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Islanders likely will open next season on long road trip, and Lou Lamoriello is OK with that

An aerial view of construction of UBS Arena,

An aerial view of construction of UBS Arena, the Islanders' new home arena at Belmont Park. Credit: NY Islanders

The NHL has not yet released its schedule for 2021-22, but the Islanders already are certain of one thing: They will not open at home. And it is likely they will not play at home for several weeks.

To team president Lou Lamoriello, it is a small price to pay to buy enough time to get UBS Arena at Belmont Park completed and play a full home schedule there.

"I’m looking at this as a glass half-full," he said Tuesday on a season-ending conference call with reporters. "The excitement of being able to play all available home games, 41 of them, in front of our own fans, that motivates you to maybe get over any discomfort in what the road will be like."

Officials have said UBS Arena should be ready in November but have not set a date. Lamoriello declined to identify one, saying it is "a moving target." But he was told just under 1,000 people were working on the arena as of Tuesday.

The NHL is targeting an Oct. 12 start date for next season. Based on recent precedent, it should not be difficult for the league to buy at least three weeks from there for the Islanders.

In 2007, when the Prudential Center was being constructed, Lamoriello’s Devils opened with nine road games, returning to Newark 23 days after their first game. None of the nine was outside the Eastern Time Zone.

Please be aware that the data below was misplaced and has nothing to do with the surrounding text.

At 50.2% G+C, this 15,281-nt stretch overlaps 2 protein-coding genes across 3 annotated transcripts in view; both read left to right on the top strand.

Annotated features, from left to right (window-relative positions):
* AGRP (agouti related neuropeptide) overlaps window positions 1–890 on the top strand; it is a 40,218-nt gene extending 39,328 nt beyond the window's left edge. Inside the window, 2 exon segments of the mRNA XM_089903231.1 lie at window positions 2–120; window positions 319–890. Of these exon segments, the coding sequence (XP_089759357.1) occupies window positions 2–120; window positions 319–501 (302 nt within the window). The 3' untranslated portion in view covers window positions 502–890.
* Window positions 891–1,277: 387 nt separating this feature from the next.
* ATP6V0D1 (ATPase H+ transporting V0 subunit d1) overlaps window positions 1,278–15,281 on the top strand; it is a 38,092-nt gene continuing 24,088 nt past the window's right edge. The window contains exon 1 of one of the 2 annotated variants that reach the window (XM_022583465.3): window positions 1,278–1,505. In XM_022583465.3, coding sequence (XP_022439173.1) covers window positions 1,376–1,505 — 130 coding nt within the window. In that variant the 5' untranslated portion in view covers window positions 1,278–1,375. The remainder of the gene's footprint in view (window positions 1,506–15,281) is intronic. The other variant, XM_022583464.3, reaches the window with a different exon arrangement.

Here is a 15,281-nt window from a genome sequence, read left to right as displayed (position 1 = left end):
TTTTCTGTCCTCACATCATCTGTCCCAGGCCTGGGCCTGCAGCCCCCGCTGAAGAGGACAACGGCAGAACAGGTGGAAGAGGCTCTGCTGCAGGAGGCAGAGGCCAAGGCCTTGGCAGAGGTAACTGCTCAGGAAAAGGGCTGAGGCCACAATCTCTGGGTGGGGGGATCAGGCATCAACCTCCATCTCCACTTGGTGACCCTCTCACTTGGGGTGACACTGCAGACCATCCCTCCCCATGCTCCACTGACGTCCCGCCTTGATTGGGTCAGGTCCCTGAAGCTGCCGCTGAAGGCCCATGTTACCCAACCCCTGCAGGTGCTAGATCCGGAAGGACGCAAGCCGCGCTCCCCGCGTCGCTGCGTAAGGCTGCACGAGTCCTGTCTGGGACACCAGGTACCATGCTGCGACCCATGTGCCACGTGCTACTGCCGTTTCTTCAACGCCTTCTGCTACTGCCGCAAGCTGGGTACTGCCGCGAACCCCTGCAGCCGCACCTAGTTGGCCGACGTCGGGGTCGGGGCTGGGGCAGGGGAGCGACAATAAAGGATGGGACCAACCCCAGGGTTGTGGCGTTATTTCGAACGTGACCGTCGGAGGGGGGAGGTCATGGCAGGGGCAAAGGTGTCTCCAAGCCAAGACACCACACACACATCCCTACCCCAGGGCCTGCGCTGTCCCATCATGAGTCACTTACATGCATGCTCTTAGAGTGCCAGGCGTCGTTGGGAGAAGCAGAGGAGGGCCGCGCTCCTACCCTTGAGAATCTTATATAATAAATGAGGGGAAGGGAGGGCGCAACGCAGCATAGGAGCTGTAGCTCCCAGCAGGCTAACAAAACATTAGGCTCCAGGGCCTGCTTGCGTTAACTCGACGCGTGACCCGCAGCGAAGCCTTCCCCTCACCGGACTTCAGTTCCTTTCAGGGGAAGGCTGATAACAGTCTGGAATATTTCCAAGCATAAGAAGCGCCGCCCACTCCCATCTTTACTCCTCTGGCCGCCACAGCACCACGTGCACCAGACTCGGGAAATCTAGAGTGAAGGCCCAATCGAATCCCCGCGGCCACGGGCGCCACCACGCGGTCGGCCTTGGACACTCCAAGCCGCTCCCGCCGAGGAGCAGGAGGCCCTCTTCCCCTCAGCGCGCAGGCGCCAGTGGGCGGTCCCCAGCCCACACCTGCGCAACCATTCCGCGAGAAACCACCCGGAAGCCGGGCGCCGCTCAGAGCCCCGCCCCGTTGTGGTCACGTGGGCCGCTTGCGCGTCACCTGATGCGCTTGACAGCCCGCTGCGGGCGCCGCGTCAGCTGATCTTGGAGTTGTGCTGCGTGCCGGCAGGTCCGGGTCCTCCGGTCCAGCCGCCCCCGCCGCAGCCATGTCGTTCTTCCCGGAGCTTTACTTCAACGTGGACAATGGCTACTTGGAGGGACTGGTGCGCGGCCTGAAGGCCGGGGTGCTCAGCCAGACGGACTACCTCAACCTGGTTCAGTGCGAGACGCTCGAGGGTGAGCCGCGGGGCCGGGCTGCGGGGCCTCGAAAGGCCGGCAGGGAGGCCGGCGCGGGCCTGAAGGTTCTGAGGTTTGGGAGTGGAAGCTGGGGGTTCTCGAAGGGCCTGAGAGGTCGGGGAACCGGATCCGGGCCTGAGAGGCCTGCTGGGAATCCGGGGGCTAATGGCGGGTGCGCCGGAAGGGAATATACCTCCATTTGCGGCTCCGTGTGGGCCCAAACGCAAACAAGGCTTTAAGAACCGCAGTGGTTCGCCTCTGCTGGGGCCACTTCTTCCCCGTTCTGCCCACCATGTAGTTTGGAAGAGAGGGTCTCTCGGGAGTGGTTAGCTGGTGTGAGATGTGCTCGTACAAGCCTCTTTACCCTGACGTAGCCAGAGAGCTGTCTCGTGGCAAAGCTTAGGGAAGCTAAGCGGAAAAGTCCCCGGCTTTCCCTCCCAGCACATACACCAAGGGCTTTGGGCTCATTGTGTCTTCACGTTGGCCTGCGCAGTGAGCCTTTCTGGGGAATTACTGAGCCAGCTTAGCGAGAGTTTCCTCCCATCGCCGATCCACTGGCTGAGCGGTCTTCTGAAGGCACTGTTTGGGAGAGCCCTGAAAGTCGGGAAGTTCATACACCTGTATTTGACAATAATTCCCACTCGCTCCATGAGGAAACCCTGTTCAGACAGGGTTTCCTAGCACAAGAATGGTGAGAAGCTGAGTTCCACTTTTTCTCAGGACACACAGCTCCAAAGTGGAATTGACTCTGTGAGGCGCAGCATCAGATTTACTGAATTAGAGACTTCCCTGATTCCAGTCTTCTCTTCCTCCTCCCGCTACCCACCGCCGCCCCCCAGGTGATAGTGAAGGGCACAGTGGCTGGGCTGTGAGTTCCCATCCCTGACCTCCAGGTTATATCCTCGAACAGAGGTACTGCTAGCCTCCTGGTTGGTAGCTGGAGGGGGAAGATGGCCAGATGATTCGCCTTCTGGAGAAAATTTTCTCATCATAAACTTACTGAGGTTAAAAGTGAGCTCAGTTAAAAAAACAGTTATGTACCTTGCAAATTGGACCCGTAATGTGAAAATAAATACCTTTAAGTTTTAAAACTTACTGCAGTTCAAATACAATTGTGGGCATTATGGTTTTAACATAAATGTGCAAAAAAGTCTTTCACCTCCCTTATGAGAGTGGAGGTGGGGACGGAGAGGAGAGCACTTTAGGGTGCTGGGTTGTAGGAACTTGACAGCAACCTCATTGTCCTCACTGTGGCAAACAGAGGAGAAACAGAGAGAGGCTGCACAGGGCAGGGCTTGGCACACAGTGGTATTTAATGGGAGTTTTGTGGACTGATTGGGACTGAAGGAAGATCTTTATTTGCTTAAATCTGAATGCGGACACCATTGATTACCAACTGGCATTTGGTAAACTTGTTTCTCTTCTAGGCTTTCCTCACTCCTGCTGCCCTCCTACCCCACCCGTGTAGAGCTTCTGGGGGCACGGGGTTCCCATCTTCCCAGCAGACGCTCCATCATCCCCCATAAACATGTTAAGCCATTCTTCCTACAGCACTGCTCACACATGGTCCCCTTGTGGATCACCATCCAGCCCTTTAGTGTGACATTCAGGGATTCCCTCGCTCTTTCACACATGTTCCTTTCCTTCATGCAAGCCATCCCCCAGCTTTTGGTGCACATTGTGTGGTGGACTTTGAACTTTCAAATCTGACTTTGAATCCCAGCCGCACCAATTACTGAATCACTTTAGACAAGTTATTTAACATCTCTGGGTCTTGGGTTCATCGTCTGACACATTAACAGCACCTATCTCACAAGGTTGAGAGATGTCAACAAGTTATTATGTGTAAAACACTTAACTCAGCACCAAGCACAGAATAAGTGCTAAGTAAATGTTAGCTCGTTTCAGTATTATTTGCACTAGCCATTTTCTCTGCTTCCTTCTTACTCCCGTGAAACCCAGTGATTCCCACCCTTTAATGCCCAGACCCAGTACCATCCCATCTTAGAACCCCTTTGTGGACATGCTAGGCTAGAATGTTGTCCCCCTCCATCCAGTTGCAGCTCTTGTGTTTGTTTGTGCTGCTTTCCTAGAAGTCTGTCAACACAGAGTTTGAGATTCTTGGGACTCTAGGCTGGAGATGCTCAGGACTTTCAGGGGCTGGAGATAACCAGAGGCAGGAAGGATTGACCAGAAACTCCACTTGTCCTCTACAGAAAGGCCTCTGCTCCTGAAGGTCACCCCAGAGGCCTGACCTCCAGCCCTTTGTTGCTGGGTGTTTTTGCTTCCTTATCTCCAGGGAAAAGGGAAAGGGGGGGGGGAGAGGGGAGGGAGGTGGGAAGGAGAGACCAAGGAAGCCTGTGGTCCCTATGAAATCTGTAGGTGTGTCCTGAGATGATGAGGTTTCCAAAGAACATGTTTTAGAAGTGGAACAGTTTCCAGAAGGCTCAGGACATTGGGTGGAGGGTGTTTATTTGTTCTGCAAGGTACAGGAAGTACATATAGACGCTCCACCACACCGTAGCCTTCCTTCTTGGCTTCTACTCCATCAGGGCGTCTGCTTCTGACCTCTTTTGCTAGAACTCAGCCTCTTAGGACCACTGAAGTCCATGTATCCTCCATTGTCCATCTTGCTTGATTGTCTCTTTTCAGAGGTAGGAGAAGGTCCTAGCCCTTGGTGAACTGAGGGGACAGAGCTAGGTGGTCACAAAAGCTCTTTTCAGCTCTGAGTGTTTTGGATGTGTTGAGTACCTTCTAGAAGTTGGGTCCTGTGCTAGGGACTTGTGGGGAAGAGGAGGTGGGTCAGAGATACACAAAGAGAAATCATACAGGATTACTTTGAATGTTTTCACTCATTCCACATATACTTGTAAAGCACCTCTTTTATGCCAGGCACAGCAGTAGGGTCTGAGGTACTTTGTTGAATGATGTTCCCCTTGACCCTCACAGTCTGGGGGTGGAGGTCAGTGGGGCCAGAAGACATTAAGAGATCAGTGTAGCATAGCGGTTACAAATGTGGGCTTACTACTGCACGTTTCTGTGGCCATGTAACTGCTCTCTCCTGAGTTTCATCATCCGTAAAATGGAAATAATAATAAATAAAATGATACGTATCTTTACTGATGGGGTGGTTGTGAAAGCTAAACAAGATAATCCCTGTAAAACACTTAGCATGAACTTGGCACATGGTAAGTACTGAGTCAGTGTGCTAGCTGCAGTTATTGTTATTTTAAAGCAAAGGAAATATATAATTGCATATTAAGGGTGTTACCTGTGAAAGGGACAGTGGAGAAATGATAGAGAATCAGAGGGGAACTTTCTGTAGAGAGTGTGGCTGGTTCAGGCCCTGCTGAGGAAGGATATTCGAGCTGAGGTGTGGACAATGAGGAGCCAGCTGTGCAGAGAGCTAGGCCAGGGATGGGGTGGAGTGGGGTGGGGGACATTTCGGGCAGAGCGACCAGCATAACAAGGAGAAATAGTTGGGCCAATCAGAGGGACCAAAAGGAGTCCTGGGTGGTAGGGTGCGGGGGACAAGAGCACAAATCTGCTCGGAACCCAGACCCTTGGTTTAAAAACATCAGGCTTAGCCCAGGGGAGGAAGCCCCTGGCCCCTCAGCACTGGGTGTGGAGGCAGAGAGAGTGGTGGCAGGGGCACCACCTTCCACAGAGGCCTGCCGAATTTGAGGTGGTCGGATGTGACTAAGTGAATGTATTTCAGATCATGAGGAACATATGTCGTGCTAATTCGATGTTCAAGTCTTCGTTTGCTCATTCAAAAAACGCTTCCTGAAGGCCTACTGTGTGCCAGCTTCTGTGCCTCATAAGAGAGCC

The last three of those games were nearby — at the Flyers, Islanders and Rangers.

In 2013, when Madison Square Garden was being renovated, the Rangers opened on the West Coast and played nine consecutive road games, returning to New York 25 days after their first game. (That team eventually reached the Stanley Cup Final.)

Lamoriello said that even if the Islanders open out West, the fact they can return to the area to visit the Rangers, Devils, Flyers and/or Bruins makes such a stretch less taxing for players and their families.

But how long of a road trip is too long?

"If your team is playing well and you’re on the road and you’re winning, it’s like you’re not on the road," Lamoriello said, adding, "I try very hard not to look at it as a negative. I’m more concerned with the way we’re playing at that given time."

Barring a significant delay in the arena’s completion, it appears the team will do everything possible to avoid a Plan B, such as another return to Nassau Coliseum or some other detour. (Preseason home games will be played at the Bridgeport Islanders’ Webster Bank Arena, which holds about 8,400 for hockey.)

Lamoriello said he is confident NHL schedule-makers will take players’ well-being into consideration. "I’m comfortable that we’ll get a schedule we can live with," he said.

New York Sports